Monitoring involves taking samples from sites and the surrounding area to analyze water quality. Sites are also inspected by an independent auditor, who certifies that the environmental management system meets all required standards. The management of natural resources such as aquifers is a major concern for the group.

WATER SAMPLING

There are piezometers, groundwater pressure measurement devices,  in place across the licensed sites in the Sainshand region to measure the chemical properties and pressure of the water present in the ground. This means that water samples can be taken, allowing the chemistry and radioactivity of the water to be analyzed.

Participative monitoring

In 2013, COGEGOBI set up a joint monitoring program in which the public authorities and local population also participate. This three-party initiative encourages dialogue and the sharing of information during the environmental monitoring process, which is carried out in a transparent and open manner.

Water recycling technology for drilling

The water-recycling technology usually used in wide-diameter drilling (oil and water drilling) has been modified for exploration drilling in Mongolia. The method reduces the cuttings removed from the borehole and makes it possible to re-circulate the drilling solution, pouring it back into the borehole. It can therefore be used without replacement for a long period while drilling the same number of meters.
Compared to the old method, which used numerous sumps, this method reduces the water volume, the use of natural clay, bentonite, and biodegradable components such as polymers needed for the drilling solution by:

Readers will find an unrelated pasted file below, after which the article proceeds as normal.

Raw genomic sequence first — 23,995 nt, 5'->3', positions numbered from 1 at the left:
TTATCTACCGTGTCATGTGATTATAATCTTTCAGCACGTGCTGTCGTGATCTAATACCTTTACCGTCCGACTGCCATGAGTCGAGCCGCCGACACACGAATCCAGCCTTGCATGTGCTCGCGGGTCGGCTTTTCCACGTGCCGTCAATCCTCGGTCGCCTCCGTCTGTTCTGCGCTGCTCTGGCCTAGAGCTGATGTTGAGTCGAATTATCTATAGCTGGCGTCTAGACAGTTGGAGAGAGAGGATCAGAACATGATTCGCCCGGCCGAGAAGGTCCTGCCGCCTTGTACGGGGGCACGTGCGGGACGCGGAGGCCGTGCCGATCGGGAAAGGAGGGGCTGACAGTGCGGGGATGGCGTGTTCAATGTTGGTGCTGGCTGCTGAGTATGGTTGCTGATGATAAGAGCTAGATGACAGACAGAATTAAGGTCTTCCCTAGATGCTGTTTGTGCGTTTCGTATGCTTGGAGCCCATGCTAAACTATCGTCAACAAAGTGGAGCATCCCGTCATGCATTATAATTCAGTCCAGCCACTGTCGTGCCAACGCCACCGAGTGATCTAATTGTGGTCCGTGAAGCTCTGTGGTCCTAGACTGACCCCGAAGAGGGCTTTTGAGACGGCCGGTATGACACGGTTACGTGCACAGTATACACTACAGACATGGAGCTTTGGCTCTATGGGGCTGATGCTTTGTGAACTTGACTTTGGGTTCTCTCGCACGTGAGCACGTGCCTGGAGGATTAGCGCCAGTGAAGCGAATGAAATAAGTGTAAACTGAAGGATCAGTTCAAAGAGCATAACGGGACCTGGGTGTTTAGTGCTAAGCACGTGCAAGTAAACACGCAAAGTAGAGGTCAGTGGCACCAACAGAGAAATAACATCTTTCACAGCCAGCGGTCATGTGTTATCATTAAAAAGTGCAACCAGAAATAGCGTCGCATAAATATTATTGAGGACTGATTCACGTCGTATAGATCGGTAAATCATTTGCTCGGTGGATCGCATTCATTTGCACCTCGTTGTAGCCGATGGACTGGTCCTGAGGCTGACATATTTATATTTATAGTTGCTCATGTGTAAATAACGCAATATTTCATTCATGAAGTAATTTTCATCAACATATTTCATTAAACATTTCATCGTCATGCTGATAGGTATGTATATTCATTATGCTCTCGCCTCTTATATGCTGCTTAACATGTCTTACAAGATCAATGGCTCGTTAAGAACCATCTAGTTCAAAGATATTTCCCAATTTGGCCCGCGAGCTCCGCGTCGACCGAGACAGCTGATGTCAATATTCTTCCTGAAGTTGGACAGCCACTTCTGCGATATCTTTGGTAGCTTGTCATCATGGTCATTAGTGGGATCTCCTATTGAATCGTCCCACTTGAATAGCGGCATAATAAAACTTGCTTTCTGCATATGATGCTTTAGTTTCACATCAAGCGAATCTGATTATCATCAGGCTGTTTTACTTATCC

• 60% when drilling 0 - 100 meters,
  • 50% when drilling 100 - 150 meters,
  • 40% when drilling 150 - 200 meters,
  • 30% when drilling 200 - 400 meters.
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Air quality monitoring

To monitor air quality, dust measurements are regularly carried out in each exploration area. The results are in line with current health standards.

For example, in March and May 2012, field measurements and studies were conducted, taking measurements and samples in a total of 302 locations. This made it possible to determine the concentration of large and small dust particles in the air, noise levels and the concentration of contaminants in the area.

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A commitment to preserving biodiversity

AREVA is committed to preserving biodiversity. To standardize its practices and better take biodiversity into account throughout the mining cycle, a specific biodiversity strategy is currently being drawn up and dedicated reporting methods are being studied.

AREVA also participates in working groups with the French Federation of Ores, Industrial Minerals and Nonferrous Metals (FEDEM) and the International Council on Mining and Metals (ICMM). This contribution enables AREVA to share the best practices of the sector and foster thinking on new tools and stakeholder discussions.

Monitoring fauna